text-decoration : none ;
#leftmenu a:hover {
color : #BCBCB2 ;
line-height: 17px;
border : 1px solid #BCBCB2;
font : 10px verdana ;
text-decoration : none ;
My site is at  If you look at it in IE, it looks fine, but in Netscape it doesn't. Can I fix it?

A. Which version of Netscape are you viewing the site in? It looks like it needs some minor tweaking to work in NN 6, but it's probably not going to work in NN 4.7 and lower (which has little CSS support).
You may want to experiment with tablesless layouts or try placing your navigation menu in a list instead. A good resource for styling link lists is

Q. I would like to use CSS alone (no javascript) to put an image in the background of a table element (td), and still be able to have text = appear over the background image. I have been trying to find all references to background-image, but most refer to body, and the others only replace text in a td cell.=20 Can it be done?

A. The style for background images applies to most tags: body, p, div, td, li, etc.
<td style="background-image: url(image.gif);">
Alternately you can define the styles in an external style sheet: td { background-image: url(image.gif); }
Two good resources for CSS are:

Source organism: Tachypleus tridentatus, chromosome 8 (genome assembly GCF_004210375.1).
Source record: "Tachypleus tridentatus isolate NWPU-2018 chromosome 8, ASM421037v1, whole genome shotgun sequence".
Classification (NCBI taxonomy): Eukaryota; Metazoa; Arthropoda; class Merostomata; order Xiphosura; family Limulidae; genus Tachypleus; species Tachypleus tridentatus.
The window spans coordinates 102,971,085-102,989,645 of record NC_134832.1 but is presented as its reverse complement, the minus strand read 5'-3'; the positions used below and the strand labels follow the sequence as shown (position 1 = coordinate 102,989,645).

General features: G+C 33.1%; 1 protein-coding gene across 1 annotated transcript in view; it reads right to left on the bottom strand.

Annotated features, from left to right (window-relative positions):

Q. I am looking for code that will allow me to transfer names across different pages. If you could point me somewhere I would be grateful, thanks.

A. With JavaScript you can use cookies or pass the data through the URL to the next page. Here are some links to tutorials that might help:






News Goodies

House Plans Wednesday Vote on Internet Tax Ban
[September 15, 2003] Legislation seeks to permanently extend current temporary ban that expires on Nov. 1.

Click here to read the article


White House Names Yoran as Cybersecurity Chief
[September 15, 2003] Bush selects Riptech co-founder and current Symantec executive to implement administration's National Strategy to Secure Cyberspace.

Click here to read the article



PeopleSoft Showcases New Tools, Integration Plans
[September 15, 2003] Eager to draw attention away from Oracle's highly-publicized takeover attempt, the company shows off its joint J.D. Edwards/PeopleSoft suite, EnterpriseOne.

Click here to read the article



Symbol Wins $23M 'Wi-Fi' Patent Suit
[September 15, 2003] A federal jury orders Proxim to shell out six percent royalties on past sales of Proxim's Open Air 802.11 and 802.11b products.

Click here to read the article



Sony Ups Storage, IP E-Surveillance Ante
[September 15, 2003] The IP-based networked cameras provide economical surveillance.

Click here to read the article



Motorola Enhances Set-Top Line
[September 15, 2003] The company licenses technology from Viaccess to help cable and satellite operators offer pay-per-view and other services.

Click here to read the article



Microsoft Rings Up Partners For Smartphone
[September 15, 2003] The software giant looks to AT&T Wireless and Motorola to make its GSM/GPRS smartphone dreams a reality in North America and beyond.